Kanye’s ‘The Life of Pablo’: beautiful, stupid

Advertisement

 

‘The Life of Pablo,’ Kanye West
Hip-Hop/Rap
Feb. 14 2016
★★★☆☆

Listen, I didn’t want to like this album.

Regardless of whether or not you subscribe to the metaphysical idea that the artist exists independently from his art, we can all agree on one thing: Kanye West can be pretty annoying.

From his award-interrupting speeches to his narcissistic Twitter rants, West seems to thrive on pettiness. He basks in arrogance and immature attention, he loves to make a scene; these are his inescapable character traits, and they nose their way onto his new project, “The Life of Pablo,” in leaps and bounds.

The lyrical quality of this album is a sharp drop from his last full release, “Yeezus.” The two best verses on the 17-count tracklist come from featured artists (namely, Chance the Rapper and Kendrick Lamar) who make West’s lazy, slurred lyrics look like those of a mildly angsty middle-schooler. When West isn’t writing clickbait lyrics about having sex with Taylor Swift or his wife’s famous controversy, his bars just feel half-hearted. His punchlines are, for the most part, obvious; his rhyme scheme is weak at best and nonexistent at laziest, and on the rare occasions he does stumble across an interesting line he feels the need to repeat it five seconds later like an insistent child who wants you to be proud of his crayon drawing. Yes Kanye, that’s a very nice bit of wordplay you got there, can we move on now?

He dedicates an entire track to whining about his shoe brand; “Father Stretch My Hands pt. 1” contains the most absurdly terrible intro verse I’ve ever heard, and a line about a stolen sandwich on “Wolves” represents an intellectual low point. He does convey emotion in some of his delivery, particularly in the standout dark, reflective tracks of “FML” and “Real Friends.” But his claims of sincere love feel somewhat invalidated when they’re shortly followed by an extended section about his desire to attach a camera to his gentleman-sausage during sex.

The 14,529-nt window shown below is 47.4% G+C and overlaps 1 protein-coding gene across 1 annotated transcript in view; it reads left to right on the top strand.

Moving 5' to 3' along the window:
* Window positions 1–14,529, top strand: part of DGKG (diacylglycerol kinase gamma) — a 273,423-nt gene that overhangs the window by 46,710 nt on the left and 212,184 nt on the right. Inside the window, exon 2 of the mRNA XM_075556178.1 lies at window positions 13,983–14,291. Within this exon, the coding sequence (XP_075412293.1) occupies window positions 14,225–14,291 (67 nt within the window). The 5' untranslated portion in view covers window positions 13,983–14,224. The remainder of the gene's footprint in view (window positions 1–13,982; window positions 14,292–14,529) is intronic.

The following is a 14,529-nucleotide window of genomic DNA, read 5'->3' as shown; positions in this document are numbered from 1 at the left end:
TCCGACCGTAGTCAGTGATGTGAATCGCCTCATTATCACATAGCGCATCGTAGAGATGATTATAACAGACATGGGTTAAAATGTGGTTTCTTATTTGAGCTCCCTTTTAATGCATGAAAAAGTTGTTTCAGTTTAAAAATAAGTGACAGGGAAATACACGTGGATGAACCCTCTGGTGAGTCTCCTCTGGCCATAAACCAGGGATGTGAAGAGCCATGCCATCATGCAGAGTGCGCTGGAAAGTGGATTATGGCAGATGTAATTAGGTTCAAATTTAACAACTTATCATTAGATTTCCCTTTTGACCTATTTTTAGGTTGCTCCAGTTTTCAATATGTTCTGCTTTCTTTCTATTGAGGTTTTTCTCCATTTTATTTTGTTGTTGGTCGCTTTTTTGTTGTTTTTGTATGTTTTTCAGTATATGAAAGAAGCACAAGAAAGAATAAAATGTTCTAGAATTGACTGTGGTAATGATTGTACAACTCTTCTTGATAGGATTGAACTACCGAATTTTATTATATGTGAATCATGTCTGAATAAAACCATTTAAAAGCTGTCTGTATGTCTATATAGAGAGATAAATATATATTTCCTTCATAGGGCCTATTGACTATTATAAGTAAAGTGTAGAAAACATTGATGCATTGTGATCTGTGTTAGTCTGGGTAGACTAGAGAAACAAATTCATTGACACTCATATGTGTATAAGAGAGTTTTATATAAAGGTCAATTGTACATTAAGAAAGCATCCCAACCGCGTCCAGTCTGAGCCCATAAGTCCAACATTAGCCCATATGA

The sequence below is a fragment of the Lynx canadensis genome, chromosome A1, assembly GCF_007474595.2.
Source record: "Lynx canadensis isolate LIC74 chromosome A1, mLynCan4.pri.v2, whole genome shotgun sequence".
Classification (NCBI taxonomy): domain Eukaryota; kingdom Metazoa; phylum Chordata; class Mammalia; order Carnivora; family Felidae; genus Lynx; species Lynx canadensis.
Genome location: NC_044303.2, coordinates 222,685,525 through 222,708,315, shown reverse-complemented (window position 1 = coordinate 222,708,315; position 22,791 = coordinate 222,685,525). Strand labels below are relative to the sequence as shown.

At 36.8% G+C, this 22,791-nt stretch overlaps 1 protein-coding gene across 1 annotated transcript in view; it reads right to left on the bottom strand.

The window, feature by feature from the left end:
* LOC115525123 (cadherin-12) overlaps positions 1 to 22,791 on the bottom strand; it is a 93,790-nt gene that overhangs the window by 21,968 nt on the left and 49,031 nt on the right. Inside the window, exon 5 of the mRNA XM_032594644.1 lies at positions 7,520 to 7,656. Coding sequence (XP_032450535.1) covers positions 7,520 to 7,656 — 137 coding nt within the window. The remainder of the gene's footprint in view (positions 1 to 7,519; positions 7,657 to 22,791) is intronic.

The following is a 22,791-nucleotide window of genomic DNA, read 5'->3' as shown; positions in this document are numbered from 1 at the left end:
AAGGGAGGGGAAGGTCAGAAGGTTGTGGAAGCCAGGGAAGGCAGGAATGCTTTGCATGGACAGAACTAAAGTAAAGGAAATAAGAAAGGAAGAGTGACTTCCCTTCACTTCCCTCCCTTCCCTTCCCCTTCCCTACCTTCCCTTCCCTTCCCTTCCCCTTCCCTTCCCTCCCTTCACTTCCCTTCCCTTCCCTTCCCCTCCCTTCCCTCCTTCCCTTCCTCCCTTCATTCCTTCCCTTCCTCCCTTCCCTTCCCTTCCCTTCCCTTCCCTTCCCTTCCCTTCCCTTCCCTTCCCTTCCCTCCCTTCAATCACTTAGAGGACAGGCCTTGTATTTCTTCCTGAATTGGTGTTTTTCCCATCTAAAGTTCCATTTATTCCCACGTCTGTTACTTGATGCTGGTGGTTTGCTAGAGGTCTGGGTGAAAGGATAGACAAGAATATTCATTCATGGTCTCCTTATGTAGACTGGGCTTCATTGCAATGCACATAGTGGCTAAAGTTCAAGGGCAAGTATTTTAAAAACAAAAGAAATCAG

However.

Kanye West was a producer long before he was a rapper. And this album represents some of the boldest, most sonically investing instrumentals of his career. From the soulful gospel-influence intro track, to the thumping re-work of “Bam bam” in “Famous,” to the Yeezus-like daggers of “Feedback,” to the chillingly manic background of “Freestyle 4” to the brooding, atmospheric “FML” to the perfectly-balanced “Real Friends” — the list goes on and on. Every song brings a fresh dose of brilliant music. It’s not to say that West is doing everything alone like the untouchable genius he pretends to be — the guest list of producers is too long to count — but he’s certainly leading the efforts. His ambitious aim of producing a rap album with no rap beats isn’t really met here, but it’s as close as such a goal can realistically be, sampling the most diverse and tasteful set of genre-sweeping songs since Madlib on Madvillainy.

The features on “Pablo” are also well-chosen and artfully subtle, with big-name artists like Kid Cudi only appearing briefly to contribute a line or hum a bit. West is known for getting the best results from his guest artists, and he doesn’t disappoint here: the Weeknd is a particular highlight, providing the chorus for “FML.”

The song “Waves” is an interesting representation of the album as a whole: some of the lyrics are pitiful, some are decent; the central background noise is unusual and strangely beautiful; the features are wonderful; and the song actually comes together pretty well.

“The Life of Pablo” feels like a drunken confession of love — lazy, slurred, but full of heartfelt passion. Thoughtful reflections on family and faith share minutes with references to his wife’s pointless emoji app; sometimes it feels like a trainwreck, and sometimes it feels like his magnum opus.
It comes down to this: what are you looking for in a rap album? Historically, and in my opinion, the defining characteristic has always been lyrical prowess and meaning, and for the most part, that’s not to be found here.

But the rollercoaster quality of this album’s text is backed up by some of the best supporting noise in the genre. And so, despite my misgivings, he can rap about sandwiches, shoes and sex tapes all he wants.